Pedagogical innovation, regardless of motivation or intention, is only of value if it can produce results equal to or better than existing tools. So a key element of this project was to compare the group playing in a “sighted” configuration against a performance in “unsighted” configuration, AND to ensure that any variance in the results was not simply randomly generated. This required a knowledge of statistical analysis that I didn’t possess, and had to acquire in very short period of time. So I cracked the books, set up an online study and crunched the incoming numbers. In every instance, the unsighted quartet played as well as or better than the quartet in the sighted position. (0.021 > p >0.00001). If the propositional logic of the ISME paper (on an entirely different but extremely complex topic) caused me sleepless nights, the ICMPC paper caused me sleepless weeks as I checked, double-checked and triple-checked the research and the math, getting comfortable with two-tailed T tests or Fischer z transformations. (Curious discovery: had these studies been compulsory in my degree program I would have resented them bitterly and faired far less well. In this instance I was highly motivated and personally interested.)
The external and impartial artistic validation was welcome, because this work continues to challenge the most deeply held, traditional beliefs in music. Even with peer review approval, international conference appearances and mainstream media, it leaves some individuals feeling very threatened. In particular, it seems to expose a dichotomy between performer and teacher. In every instance of public display – Baltimore in April, Raploch and Glasgow in July, informed music educators habitually responded positively, some ecstatically. Performers from the Conservatory tradition were generally extremely resistant and fearful, finding reasons to dismiss it out of hand. Conservatories conserve, of course, they are not in the business of innovation. When the quartet performed last Thursday July 28th in Glasgow at ISME 2016, the largest music education conference in the world, the audience was one of highly informed music educators (almost all holding advanced degrees) so the reception was uniformly positive – once some had swallowed their disbelief.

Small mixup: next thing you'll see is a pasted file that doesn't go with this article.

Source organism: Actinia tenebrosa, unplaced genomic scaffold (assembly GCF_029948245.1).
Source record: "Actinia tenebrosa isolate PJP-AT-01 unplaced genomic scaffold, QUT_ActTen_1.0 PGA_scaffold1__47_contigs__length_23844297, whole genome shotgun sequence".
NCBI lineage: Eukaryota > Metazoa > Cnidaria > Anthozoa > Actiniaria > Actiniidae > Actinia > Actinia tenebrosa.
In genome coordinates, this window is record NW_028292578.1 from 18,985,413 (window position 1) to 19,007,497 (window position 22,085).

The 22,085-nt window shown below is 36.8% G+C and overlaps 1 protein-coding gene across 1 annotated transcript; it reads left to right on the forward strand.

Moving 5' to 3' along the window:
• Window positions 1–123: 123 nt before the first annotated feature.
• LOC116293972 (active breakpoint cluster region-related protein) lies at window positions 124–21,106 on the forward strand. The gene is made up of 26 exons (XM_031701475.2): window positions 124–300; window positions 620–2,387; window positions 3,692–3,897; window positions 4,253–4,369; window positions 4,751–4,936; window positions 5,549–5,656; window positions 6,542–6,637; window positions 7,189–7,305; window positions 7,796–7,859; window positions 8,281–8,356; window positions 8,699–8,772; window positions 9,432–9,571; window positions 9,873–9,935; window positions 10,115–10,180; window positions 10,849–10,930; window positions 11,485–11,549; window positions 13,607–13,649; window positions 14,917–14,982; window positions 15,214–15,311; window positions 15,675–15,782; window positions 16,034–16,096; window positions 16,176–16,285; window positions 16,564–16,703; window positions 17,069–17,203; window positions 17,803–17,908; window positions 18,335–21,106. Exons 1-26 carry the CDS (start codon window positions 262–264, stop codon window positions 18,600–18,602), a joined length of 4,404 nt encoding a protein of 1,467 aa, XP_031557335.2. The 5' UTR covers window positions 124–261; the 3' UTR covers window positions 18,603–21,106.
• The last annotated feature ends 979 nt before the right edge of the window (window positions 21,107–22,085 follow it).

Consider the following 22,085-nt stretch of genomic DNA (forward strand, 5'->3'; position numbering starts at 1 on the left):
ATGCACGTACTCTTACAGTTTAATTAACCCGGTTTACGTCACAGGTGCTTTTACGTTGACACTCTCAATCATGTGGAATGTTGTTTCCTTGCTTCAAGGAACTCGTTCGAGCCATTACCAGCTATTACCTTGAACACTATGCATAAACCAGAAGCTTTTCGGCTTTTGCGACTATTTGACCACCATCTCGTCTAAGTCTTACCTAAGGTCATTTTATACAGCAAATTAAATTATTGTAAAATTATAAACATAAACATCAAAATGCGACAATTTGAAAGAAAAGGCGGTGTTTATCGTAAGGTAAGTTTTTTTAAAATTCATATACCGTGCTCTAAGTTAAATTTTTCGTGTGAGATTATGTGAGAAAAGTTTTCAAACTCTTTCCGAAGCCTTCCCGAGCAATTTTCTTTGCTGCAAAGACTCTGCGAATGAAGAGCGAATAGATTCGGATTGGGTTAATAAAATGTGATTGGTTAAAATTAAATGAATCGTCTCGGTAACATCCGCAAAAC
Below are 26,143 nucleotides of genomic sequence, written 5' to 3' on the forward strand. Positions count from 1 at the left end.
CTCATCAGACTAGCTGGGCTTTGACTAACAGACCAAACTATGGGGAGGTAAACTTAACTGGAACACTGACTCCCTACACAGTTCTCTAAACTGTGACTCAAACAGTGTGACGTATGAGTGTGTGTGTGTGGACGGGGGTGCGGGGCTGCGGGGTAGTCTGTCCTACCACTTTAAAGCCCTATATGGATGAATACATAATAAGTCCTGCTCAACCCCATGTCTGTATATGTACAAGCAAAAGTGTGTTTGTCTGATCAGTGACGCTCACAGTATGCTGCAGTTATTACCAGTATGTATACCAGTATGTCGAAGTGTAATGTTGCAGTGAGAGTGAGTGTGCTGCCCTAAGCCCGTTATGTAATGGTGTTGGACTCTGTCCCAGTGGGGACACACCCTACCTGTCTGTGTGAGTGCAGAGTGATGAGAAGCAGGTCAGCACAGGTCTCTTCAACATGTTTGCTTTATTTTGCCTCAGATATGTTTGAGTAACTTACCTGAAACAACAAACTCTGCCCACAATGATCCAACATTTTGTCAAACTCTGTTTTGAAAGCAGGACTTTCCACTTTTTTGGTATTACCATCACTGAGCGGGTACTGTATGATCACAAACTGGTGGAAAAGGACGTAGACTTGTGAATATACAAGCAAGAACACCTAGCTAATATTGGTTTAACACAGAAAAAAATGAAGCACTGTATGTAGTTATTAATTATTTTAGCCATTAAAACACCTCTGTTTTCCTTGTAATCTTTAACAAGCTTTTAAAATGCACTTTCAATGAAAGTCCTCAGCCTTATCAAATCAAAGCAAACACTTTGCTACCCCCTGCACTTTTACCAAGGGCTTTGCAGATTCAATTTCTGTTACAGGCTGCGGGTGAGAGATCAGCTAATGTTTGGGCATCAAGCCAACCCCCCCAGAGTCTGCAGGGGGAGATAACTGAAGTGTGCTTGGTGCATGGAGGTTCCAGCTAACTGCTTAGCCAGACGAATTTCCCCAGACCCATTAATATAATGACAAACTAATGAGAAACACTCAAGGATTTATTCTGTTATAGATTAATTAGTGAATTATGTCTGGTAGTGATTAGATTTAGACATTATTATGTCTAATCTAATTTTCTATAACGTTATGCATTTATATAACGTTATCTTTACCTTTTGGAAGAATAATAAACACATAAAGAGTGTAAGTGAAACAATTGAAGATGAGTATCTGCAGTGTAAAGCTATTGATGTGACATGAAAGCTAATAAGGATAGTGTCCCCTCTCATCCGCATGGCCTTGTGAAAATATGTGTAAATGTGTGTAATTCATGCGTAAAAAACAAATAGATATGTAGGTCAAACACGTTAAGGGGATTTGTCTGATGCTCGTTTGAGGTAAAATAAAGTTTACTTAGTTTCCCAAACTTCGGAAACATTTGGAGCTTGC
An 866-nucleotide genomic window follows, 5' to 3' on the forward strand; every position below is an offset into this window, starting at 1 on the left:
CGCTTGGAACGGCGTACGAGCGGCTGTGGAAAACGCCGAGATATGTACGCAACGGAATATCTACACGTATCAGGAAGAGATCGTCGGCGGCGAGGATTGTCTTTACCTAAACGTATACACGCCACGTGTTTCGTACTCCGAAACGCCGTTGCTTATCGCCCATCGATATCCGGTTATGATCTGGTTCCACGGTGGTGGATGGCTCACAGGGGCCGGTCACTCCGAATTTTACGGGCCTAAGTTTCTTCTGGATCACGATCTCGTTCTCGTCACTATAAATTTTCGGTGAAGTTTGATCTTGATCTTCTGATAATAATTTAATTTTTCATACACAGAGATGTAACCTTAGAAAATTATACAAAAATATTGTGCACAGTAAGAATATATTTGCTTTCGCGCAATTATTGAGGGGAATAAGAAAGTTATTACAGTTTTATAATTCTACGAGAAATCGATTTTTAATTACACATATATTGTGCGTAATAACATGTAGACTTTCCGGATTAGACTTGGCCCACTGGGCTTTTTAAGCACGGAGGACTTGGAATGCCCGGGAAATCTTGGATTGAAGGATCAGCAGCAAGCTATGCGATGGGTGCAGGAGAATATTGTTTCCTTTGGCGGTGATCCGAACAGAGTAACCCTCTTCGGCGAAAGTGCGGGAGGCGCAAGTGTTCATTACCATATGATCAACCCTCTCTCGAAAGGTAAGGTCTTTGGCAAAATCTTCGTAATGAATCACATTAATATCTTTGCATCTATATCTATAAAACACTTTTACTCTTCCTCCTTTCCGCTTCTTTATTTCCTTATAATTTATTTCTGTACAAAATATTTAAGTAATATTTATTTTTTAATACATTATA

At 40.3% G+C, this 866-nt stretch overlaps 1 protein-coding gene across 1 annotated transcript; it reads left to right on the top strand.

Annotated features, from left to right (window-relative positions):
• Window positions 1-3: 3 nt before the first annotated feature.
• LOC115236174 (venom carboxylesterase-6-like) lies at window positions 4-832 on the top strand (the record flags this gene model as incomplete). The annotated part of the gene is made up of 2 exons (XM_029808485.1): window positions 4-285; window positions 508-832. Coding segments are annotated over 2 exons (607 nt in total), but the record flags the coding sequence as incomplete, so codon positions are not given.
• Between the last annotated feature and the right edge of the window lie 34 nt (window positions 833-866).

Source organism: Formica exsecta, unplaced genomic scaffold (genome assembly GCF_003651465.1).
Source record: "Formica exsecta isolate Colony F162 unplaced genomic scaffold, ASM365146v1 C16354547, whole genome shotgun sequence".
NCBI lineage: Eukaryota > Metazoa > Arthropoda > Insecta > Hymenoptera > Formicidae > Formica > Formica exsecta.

The performer/pedagogue reception gulf is an emerging concern. Richard Hallam’s research project on the Reflective Teacher (link is to an early version: more responses have since been tabulated) is as discomfiting as it is illuminating, making clear that public school music educators have as much if not more interest in the social and emotional well-being of their charges than their Sistema counterparts. In talking with one of my students in Glasgow, the only music education major in the quartet, I recognized that notwithstanding my efforts to engage the musicians in Sistema, he already possessed a very strong sense of social purpose and orientation in his work. Of course he did. That’s what motivated him to devote his life to the study of music and education through formal certification channels.
The quartet project is intended as a statement, a disruption, a way to challenge many deeply-held beliefs about music education, the nature of leadership, and what it truly means to empower musicians. It is a search for an artistic, cognitive and perceptual boundary that remains undefined and undiscovered. It is a manifestation of a social pedagogy, not the manifestation, an additional tool in the toolkit but not a replacement for the existing ones. The innovation is not in the act, since a number of quartets have rehearsed in this manner, but the extension of it to the entire performance process and larger ensembles, from the silence before the first note to the silence after it. Standby for further disruptions.